From teacher merit pay to a dramatic slashing of unemployment benefits, Tallahassee's republican majority is cranking out big, bold controversial reforms.
And almost every one them has a familiar fingerprint...that of the Florida Chamber of Commerce.
It's a business-backed lobby with a strong hand in shaping legislation.
Thursday, the chamber unveiled its 2012 priorities, many of them virtually guaranteed to become law.
"We simply must find ways to return government back to its core service and focus on promoting private sector job creation, rather than funding new government programs," said Mark Wilson of the chamber.
So, the chamber's asking lawmakers to scale back workers' comp benefits, clamp down on the ability of teachers to collectively bargain, and phase out public pensions.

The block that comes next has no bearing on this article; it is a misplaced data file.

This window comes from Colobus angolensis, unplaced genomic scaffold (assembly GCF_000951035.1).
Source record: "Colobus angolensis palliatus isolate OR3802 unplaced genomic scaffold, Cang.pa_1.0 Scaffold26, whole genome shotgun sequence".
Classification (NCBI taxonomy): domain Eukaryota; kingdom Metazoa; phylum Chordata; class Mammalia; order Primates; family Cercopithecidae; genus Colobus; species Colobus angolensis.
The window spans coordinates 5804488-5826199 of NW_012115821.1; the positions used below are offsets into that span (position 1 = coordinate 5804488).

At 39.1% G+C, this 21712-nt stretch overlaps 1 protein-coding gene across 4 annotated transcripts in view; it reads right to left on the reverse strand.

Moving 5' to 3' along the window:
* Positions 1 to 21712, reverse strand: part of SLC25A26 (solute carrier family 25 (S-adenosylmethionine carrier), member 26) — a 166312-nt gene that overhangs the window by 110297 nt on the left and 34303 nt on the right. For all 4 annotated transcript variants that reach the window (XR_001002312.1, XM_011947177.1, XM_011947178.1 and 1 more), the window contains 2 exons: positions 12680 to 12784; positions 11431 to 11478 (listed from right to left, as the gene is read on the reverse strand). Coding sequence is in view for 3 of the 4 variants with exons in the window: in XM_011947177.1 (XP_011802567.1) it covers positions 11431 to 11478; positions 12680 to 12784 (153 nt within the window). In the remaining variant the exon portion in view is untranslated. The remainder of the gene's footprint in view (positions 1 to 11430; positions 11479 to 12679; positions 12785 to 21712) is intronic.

The chamber's a potent force in the capitol's halls of power, having declared victory on 31 of its 36 priorities last session, but critics are promising it won't be nearly that easy in 2012.
So far, democrats have tried and failed to block what they call the majority party's assault on the middle class, but when the legislature convenes in Fanuary, democratic Rep. Scott Randolph is expecting a wave of public outrage to wash over the Capitol and the chamber.
"This is where the chamber gets themselves in trouble, when they go outside of their mission to specifically attack workers in this state," Rep. Randolph said. "They need to stay within their mission about creating jobs, about helping small businesses, and stop being the big business lobby firm that they've turned into."
The fundamental debate? Whether what's good for business is good for Florida.
The chamber of commerce also plans to oppose any attempt by lawmakers to expand gambling in Florida. Legislation's already been filed to explore whether to allow Vegas-style resort casinos in exchange for billions of dollars in shared revenue.